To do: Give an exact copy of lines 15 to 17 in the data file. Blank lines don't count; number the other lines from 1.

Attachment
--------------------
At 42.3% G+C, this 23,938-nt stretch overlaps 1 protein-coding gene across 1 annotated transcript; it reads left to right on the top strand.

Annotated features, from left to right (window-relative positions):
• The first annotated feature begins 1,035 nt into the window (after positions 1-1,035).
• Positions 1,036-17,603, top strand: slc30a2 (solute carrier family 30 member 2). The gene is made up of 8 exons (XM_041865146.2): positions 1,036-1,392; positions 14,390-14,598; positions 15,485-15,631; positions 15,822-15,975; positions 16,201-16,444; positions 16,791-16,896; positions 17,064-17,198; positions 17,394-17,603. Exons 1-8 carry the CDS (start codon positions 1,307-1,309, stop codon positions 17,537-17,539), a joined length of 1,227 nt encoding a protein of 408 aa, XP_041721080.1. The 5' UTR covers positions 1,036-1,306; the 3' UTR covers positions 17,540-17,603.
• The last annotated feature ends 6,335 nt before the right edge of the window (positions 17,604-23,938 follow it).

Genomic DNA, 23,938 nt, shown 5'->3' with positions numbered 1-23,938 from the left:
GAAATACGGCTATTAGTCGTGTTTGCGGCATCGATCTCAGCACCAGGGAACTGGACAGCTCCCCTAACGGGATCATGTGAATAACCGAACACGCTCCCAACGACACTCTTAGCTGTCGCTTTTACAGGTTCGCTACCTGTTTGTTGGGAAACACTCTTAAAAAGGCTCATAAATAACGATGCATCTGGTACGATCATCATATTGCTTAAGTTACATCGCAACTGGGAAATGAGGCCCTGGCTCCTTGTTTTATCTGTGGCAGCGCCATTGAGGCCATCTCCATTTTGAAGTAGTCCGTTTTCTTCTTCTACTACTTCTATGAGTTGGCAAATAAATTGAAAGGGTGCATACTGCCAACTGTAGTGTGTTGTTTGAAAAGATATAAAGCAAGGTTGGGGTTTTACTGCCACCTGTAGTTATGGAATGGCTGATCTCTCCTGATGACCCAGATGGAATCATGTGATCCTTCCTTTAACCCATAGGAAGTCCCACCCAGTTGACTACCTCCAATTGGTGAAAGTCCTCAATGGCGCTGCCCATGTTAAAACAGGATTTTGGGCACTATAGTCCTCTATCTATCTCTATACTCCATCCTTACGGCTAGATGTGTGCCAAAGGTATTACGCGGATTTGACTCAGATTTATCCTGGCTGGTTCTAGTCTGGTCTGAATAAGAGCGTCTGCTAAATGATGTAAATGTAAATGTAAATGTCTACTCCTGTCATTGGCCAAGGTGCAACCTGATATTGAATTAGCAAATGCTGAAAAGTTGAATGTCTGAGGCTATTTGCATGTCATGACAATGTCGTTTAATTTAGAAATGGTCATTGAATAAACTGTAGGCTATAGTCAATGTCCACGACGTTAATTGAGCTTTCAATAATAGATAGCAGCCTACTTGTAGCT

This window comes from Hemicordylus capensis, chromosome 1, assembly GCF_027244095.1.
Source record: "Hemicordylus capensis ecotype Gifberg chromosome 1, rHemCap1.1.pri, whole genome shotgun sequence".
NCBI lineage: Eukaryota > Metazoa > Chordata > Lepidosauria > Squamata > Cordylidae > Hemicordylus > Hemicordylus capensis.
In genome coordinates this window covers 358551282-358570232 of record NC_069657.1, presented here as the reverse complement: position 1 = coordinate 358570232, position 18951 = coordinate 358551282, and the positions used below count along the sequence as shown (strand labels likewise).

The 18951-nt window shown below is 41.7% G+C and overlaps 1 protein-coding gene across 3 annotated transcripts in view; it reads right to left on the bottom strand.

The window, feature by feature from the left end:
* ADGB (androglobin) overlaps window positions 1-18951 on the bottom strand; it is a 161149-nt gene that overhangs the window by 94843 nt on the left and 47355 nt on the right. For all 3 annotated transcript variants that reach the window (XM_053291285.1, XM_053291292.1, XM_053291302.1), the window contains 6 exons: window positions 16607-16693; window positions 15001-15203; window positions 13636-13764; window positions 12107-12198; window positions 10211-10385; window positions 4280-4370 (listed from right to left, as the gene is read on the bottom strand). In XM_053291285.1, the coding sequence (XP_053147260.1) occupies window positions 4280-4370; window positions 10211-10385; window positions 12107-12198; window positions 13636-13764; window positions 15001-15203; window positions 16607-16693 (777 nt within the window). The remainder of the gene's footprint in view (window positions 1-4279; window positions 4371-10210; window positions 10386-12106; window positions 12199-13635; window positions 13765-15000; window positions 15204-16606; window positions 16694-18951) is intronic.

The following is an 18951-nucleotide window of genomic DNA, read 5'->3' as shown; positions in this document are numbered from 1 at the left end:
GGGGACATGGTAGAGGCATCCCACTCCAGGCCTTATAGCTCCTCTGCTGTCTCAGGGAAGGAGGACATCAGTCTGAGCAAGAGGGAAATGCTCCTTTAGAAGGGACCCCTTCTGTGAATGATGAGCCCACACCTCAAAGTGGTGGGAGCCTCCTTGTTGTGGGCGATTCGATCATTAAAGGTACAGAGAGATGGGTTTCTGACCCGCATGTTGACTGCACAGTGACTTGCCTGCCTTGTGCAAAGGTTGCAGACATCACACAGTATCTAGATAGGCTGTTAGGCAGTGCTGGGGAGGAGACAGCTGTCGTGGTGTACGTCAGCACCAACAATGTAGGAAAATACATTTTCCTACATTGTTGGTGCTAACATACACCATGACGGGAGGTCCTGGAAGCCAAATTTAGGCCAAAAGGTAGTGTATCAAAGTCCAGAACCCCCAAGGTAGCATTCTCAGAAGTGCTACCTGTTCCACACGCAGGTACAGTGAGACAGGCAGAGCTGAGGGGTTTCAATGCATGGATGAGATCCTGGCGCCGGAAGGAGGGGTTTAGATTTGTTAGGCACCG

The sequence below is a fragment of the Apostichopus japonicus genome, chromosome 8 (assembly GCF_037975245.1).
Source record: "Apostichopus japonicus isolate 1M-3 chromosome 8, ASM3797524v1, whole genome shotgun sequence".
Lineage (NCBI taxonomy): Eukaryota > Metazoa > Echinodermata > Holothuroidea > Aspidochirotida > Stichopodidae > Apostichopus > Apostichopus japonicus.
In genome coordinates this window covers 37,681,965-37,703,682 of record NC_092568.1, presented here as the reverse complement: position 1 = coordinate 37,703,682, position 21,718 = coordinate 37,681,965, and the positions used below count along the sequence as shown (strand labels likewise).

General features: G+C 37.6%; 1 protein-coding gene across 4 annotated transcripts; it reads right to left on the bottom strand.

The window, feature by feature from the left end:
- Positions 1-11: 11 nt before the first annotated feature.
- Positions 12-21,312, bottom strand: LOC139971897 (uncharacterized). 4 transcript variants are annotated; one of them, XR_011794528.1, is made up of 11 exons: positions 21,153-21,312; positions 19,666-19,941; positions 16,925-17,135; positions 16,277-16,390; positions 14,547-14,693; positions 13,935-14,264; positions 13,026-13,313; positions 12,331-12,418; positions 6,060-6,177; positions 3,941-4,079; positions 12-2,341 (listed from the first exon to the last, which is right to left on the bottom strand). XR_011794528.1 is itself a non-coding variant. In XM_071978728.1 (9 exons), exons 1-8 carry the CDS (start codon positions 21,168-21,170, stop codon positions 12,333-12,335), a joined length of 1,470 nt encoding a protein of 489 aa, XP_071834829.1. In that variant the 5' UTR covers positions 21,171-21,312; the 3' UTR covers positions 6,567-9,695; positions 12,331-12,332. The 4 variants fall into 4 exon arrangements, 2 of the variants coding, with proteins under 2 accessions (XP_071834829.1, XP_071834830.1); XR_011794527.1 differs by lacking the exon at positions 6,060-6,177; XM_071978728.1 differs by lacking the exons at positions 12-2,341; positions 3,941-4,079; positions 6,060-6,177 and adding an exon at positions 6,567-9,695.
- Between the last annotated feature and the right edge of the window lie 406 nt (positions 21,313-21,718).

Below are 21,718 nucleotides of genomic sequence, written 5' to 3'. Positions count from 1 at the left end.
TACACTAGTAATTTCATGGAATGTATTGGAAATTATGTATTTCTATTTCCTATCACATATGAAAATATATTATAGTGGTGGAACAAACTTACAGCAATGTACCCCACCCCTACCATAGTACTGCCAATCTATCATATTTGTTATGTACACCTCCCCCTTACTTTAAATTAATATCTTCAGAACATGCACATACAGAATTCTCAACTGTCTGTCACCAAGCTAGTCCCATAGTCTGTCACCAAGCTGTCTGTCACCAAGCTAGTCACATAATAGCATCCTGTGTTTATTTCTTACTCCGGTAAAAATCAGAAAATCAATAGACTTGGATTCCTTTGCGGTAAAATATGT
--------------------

The following is an 18951-nucleotide window of genomic DNA, read 5'->3' as shown; positions in this document are numbered from 1 at the left end:
GGGGACATGGTAGAGGCATCCCACTCCAGGCCTTATAGCTCCTCTGCTGTCTCAGGGAAGGAGGACATCAGTCTGAGCAAGAGGGAAATGCTCCTTTAGAAGGGACCCCTTCTGTGAATGATGAGCCCACACCTCAAAGTGGTGGGAGCCTCCTTGTTGTGGGCGATTCGATCATTAAAGGTACAGAGAGATGGGTTTCTGACCCGCATGTTGACTGCACAGTGACTTGCCTGCCTTGTGCAAAGGTTGCAGACATCACACAGTATCTAGATAGGCTGTTAGGCAGTGCTGGGGAGGAGACAGCTGTCGTGGTGTACGTCAGCACCAACAATGTAGGAAAATACATTTTCCTACATTGTTGGTGCTAACATACACCATGACGGGAGGTCCTGGAAGCCAAATTTAGGCCAAAAGGTAGTGTATCAAAGTCCAGAACCCCCAAGGTAGCATTCTCAGAAGTGCTACCTGTTCCACACGCAGGTACAGTGAGACAGGCAGAGCTGAGGGGTTTCAATGCATGGATGAGATCCTGGCGCCGGAAGGAGGGGTTTAGATTTGTTAGGCACCG

The sequence below is a fragment of the Apostichopus japonicus genome, chromosome 8 (assembly GCF_037975245.1).